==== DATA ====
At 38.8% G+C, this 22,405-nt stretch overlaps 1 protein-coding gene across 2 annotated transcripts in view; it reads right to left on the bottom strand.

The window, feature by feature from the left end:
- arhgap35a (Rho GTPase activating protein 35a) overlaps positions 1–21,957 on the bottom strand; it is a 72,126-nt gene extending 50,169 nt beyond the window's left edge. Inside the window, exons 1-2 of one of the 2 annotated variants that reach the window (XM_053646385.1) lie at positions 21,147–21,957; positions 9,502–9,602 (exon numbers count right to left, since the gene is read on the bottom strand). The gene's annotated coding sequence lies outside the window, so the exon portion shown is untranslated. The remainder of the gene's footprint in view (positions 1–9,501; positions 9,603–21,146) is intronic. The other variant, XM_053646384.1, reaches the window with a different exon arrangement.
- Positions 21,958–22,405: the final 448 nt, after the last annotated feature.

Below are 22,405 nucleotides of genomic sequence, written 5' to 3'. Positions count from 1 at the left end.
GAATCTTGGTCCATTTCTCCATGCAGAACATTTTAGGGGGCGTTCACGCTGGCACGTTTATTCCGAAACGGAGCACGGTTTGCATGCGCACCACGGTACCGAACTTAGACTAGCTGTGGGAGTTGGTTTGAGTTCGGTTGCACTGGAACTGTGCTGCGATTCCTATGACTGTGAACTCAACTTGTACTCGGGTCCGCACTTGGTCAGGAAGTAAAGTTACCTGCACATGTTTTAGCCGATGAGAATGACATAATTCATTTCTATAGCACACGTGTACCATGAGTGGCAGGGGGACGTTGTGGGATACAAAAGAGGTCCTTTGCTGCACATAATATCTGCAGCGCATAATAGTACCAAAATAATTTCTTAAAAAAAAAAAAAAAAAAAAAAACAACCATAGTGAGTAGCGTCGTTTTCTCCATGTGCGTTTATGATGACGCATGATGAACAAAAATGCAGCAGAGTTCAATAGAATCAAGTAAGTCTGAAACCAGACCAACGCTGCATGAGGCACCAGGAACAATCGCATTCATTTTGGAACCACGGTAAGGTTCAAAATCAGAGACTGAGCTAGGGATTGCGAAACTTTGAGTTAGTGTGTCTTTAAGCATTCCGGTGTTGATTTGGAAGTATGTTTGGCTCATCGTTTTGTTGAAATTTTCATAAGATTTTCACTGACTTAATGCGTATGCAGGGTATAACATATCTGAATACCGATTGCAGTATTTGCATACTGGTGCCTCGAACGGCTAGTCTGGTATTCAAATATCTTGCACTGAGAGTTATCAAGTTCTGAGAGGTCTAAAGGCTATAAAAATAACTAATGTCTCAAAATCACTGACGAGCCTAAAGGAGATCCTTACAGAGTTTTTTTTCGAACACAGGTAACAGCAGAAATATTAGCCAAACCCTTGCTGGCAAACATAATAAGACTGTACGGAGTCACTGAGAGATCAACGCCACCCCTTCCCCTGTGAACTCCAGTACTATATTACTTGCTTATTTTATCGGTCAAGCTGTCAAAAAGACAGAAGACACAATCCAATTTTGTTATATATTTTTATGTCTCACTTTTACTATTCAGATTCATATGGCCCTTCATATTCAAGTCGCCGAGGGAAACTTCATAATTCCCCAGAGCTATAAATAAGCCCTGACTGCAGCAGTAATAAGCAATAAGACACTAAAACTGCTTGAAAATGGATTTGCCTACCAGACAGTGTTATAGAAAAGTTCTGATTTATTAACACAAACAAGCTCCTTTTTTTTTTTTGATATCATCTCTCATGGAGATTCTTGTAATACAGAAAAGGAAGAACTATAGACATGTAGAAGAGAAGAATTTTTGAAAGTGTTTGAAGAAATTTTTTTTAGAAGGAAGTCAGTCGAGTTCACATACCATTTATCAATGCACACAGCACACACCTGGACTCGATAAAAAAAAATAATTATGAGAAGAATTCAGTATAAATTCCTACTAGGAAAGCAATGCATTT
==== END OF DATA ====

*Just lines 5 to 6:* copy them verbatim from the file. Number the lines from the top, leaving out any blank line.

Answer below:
Below are 22,405 nucleotides of genomic sequence, written 5' to 3'. Positions count from 1 at the left end.
GAATCTTGGTCCATTTCTCCATGCAGAACATTTTAGGGGGCGTTCACGCTGGCACGTTTATTCCGAAACGGAGCACGGTTTGCATGCGCACCACGGTACCGAACTTAGACTAGCTGTGGGAGTTGGTTTGAGTTCGGTTGCACTGGAACTGTGCTGCGATTCCTATGACTGTGAACTCAACTTGTACTCGGGTCCGCACTTGGTCAGGAAGTAAAGTTACCTGCACATGTTTTAGCCGATGAGAATGACATAATTCATTTCTATAGCACACGTGTACCATGAGTGGCAGGGGGACGTTGTGGGATACAAAAGAGGTCCTTTGCTGCACATAATATCTGCAGCGCATAATAGTACCAAAATAATTTCTTAAAAAAAAAAAAAAAAAAAAAAACAACCATAGTGAGTAGCGTCGTTTTCTCCATGTGCGTTTATGATGACGCATGATGAACAAAAATGCAGCAGAGTTCAATAGAATCAAGTAAGTCTGAAACCAGACCAACGCTGCATGAGGCACCAGGAACAATCGCATTCATTTTGGAACCACGGTAAGGTTCAAAATCAGAGACTGAGCTAGGGATTGCGAAACTTTGAGTTAGTGTGTCTTTAAGCATTCCGGTGTTGATTTGGAAGTATGTTTGGCTCATCGTTTTGTTGAAATTTTCATAAGATTTTCACTGACTTAATGCGTATGCAGGGTATAACATATCTGAATACCGATTGCAGTATTTGCATACTGGTGCCTCGAACGGCTAGTCTGGTATTCAAATATCTTGCACTGAGAGTTATCAAGTTCTGAGAGGTCTAAAGGCTATAAAAATAACTAATGTCTCAAAATCACTGACGAGCCTAAAGGAGATCCTTACAGAGTTTTTTTTCGAACACAGGTAACAGCAGAAATATTAGCCAAACCCTTGCTGGCAAACATAATAAGACTGTACGGAGTCACTGAGAGATCAACGCCACCCCTTCCCCTGTGAACTCCAGTACTATATTACTTGCTTATTTTATCGGTCAAGCTGTCAAAAAGACAGAAGACACAATCCAATTTTGTTATATATTTTTATGTCTCACTTTTACTATTCAGATTCATATGGCCCTTCATATTCAAGTCGCCGAGGGAAACTTCATAATTCCCCAGAGCTATAAATAAGCCCTGACTGCAGCAGTAATAAGCAATAAGACACTAAAACTGCTTGAAAATGGATTTGCCTACCAGACAGTGTTATAGAAAAGTTCTGATTTATTAACACAAACAAGCTCCTTTTTTTTTTTTGATATCATCTCTCATGGAGATTCTTGTAATACAGAAAAGGAAGAACTATAGACATGTAGAAGAGAAGAATTTTTGAAAGTGTTTGAAGAAATTTTTTTTAGAAGGAAGTCAGTCGAGTTCACATACCATTTATCAATGCACACAGCACACACCTGGACTCGATAAAAAAAAATAATTATGAGAAGAATTCAGTATAAATTCCTACTAGGAAAGCAATGCATTT